GPS Users Reject LightSquared Solutions:

The Coalition to Save our GPS wasted no time responding to LightSquared's proposal. On July 1, it posted LightSquared's "Recommendation" Document: A Review, which notes that LightSquared had said for months its operation would not interfere with GPS and that the new deployment scenario described above was not included in the initial scope of the working group analysis. The Review also said many of the mitigation measurements were never disclosed or discussed during the four-month working group study process. Coalition to Save Our GPS said the document claims, "without citation to the working group study or any other supporting data, that its proposal will solve interference for 99 percent of GPS receivers."

Coalition to Save Our GPS asks: "Did LightSquared not know that its proposed upper MSS band operations would cause interference? If it didn't know, that places its technical competence in severe doubt. Did LightSquared know, or have very strong reason to believe, before January 2011 that massive interference would result? If so, why did it not disclose this to the FCC?" The Coalition also questions whether LightSquared really needs to use the MSS band. "Since the RD clearly indicates that only 20 MHz of spectrum is needed for initial deployment, LightSquared already has ample spectrum to support deployment without using any of the MSS Upper or Lower band. In any case, to allow for a clear understanding of the impact of the present proceeding on its plans, LightSquared should provide a full and detailed accounting of its spectrum holdings instead of painting baseless 'doom and gloom' scenarios. "

The Coalition to Save Our GPS disputes LightSquared's argument that this is a fight between GPS manufacturers and LightSquared and that only the "commercial GPS industry" has raised interference objections to LightSquared's plans. The Coalition lists its members, many of which represent users of GPS, not manufacturers. It says, "LightSquared ignores the fact that the GPS constellation is a U.S. government-owned asset representing historical investment of over $35 billion of taxpayer money and annual investment of $1.7 billion to maintain the constellation. The U.S. government, including practically every major federal department and agency, is the biggest single user of GPS equipment and services, and has invested many more billions of dollars in GPS-based equipment and systems, such as the NextGen aviation guidance system. "

LightSquared's argument that inexpensive filters could solve the problem is rejected in the Review. It says, "GPS receivers incorporate filters that reject transmissions in adjacent bands that are hundreds of millions times more powerful than the signals that are transmitted within the band they are designed to receive. LightSquared, however, is proposing to transmit signals in the band adjacent to GPS that are billions of times more powerful than GPS satellite signals. In fact, the highest recorded power levels at the Las Vegas tests conducted in the study were a staggering 800 billion times the power of GPS signals. There has never been, nor will there ever be, a filter that can block out signals in an immediately adjacent frequency band that are so much more powerful, nor has LightSquared put forward any credible, independent expert opinion or other evidence that this is possible." Sounds like that "impossible" filter might cost more than $0.05!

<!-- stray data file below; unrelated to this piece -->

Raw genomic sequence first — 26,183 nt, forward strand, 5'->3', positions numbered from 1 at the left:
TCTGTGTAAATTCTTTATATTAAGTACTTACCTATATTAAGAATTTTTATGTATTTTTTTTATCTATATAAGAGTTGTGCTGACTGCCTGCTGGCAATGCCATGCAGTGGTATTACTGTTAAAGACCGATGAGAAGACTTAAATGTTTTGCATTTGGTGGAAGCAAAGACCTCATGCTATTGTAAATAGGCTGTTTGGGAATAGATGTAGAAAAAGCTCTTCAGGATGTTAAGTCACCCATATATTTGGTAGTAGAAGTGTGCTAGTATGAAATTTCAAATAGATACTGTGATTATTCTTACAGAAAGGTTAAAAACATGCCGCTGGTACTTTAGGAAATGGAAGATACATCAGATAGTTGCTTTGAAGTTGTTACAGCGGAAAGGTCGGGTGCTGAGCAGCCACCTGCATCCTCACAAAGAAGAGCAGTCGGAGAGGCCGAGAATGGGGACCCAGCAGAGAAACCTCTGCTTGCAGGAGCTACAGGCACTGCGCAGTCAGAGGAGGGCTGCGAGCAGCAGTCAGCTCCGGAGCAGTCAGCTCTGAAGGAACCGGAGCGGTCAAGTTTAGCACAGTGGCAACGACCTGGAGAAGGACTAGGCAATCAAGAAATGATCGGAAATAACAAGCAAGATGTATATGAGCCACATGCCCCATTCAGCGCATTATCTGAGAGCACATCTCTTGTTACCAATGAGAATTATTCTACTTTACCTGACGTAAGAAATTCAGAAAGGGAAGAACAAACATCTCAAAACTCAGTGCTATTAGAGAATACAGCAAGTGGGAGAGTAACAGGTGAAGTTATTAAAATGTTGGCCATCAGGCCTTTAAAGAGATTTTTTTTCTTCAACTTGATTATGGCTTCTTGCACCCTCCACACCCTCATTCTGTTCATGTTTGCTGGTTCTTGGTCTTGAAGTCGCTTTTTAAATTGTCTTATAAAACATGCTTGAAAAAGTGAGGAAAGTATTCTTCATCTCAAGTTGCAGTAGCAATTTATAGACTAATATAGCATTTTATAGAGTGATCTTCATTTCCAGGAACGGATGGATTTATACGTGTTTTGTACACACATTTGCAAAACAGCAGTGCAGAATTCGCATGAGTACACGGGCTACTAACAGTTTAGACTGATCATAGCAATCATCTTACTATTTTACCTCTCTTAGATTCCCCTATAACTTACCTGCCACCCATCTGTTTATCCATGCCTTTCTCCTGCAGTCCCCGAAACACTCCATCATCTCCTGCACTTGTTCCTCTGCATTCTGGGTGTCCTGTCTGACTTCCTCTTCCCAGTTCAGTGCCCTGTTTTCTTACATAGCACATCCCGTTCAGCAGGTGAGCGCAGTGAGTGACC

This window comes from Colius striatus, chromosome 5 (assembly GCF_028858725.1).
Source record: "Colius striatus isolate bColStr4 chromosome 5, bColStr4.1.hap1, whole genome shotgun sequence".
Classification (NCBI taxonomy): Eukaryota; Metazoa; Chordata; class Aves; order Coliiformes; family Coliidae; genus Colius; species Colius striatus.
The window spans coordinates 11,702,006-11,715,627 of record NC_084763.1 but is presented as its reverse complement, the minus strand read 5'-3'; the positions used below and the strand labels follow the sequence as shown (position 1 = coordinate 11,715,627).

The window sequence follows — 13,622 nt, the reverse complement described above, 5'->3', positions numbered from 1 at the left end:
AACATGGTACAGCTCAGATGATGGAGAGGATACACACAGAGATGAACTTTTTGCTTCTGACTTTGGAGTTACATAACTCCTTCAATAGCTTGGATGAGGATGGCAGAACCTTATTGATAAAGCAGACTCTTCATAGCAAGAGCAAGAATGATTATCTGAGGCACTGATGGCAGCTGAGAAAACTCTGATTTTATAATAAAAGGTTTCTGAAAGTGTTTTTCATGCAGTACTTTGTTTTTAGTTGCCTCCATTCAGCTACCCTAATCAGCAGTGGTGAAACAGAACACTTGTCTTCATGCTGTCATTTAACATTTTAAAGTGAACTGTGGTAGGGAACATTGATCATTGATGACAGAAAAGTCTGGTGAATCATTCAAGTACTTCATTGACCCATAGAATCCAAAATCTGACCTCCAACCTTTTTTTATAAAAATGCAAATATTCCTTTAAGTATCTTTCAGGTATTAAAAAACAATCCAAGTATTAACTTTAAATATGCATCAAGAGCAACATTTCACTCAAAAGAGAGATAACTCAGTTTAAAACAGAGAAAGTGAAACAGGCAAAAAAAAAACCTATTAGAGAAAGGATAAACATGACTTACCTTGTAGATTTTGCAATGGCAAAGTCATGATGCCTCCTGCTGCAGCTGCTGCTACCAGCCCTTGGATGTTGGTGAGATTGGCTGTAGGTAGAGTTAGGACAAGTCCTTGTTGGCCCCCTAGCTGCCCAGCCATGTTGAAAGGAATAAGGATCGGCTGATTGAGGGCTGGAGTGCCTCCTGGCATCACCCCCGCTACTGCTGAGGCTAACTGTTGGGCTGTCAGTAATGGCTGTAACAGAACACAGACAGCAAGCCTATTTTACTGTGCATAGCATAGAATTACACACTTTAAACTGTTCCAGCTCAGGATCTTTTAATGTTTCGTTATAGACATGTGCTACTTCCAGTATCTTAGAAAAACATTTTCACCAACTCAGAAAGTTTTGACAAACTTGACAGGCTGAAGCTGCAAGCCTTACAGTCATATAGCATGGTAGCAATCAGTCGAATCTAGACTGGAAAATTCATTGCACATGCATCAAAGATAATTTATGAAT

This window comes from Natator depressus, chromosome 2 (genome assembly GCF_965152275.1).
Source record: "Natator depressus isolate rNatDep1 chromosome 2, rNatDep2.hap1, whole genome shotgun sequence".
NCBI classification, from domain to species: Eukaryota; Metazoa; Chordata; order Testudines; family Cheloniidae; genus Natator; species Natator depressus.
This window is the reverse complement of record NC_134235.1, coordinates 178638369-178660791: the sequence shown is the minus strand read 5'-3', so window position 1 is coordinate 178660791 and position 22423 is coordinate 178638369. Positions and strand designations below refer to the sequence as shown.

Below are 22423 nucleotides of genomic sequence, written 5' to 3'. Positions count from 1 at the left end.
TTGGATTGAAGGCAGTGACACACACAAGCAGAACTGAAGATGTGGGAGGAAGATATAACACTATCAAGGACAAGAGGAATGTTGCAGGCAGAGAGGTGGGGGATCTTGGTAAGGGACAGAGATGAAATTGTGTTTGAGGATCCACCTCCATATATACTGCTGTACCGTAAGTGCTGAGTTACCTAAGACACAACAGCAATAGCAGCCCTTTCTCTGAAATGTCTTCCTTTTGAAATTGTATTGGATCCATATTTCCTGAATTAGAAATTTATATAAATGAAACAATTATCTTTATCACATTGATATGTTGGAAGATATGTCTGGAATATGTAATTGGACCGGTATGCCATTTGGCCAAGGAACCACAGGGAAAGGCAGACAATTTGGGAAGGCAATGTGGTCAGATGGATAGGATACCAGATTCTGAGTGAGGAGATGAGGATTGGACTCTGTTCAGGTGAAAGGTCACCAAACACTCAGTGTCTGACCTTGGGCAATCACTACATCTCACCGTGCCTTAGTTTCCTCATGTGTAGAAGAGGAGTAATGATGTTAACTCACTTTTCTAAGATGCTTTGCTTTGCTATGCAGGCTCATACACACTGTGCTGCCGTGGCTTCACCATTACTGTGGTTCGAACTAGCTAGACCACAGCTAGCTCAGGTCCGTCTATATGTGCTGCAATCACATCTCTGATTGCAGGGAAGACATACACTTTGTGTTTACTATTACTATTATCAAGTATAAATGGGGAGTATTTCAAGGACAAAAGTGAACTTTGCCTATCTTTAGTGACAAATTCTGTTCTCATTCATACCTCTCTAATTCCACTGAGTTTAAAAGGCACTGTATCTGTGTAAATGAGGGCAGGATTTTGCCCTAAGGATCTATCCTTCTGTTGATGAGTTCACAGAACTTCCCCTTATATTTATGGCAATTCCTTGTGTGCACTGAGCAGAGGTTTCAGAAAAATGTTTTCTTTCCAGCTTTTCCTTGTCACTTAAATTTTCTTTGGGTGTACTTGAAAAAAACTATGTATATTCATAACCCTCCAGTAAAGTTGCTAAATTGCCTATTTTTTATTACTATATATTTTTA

Replacing GPS receivers isn't an option, as the Review explains: "Even real filters are not a solution for the 500 million receivers in use in the United States. The entire population of GPS users would require a minimum of 15 years to prepare for such a change. For example, factory GPS systems installed in automobiles are typically not replaced for the 10-15 years life of the vehicle and the same can be said for aircraft, trucks, ambulances, agricultural and construction machinery to name but a few. The idea of effecting such a transition in a matter of months is absurd."

Perhaps one of the strongest statements in the Coalition's Review is, "There is simply no escaping the fact that it is and was the FCC's responsibility to identify and proactively address GPS interference issues to protect the substantial investment the federal government has in GPS."

As I said at the beginning of this discussion, "What a mess!" I hope that in the FCC's reallocation of TV broadcast spectrum the expert and practical advice of the engineers at the FCC will carry as much weight as the opinions of policy makers and, as a result, broadcasters, wireless carriers and TV viewers will avoid the dilemma facing GPS manufacturers, LightSquared and GPS users.

Doug Lung

Doug Lung is one of America's foremost authorities on broadcast RF technology. As vice president of Broadcast Technology for NBCUniversal Local, H. Douglas Lung leads NBC and Telemundo-owned stations’ RF and transmission affairs, including microwave, radars, satellite uplinks, and FCC technical filings. Beginning his career in 1976 at KSCI in Los Angeles, Lung has nearly 50 years of experience in broadcast television engineering. Beginning in 1985, he led the engineering department for what was to become the Telemundo network and station group, assisting in the design, construction and installation of the company’s broadcast and cable facilities. Other projects include work on the launch of Hawaii’s first UHF TV station, the rollout and testing of the ATSC mobile-handheld standard, and software development related to the incentive auction TV spectrum repack.
A longtime columnist for TV Technology, Doug is also a regular contributor to IEEE Broadcast Technology. He is the recipient of the 2023 NAB Television Engineering Award. He also received a Tech Leadership Award from TV Tech publisher Future plc in 2021 and is a member of the IEEE Broadcast Technology Society and the Society of Broadcast Engineers.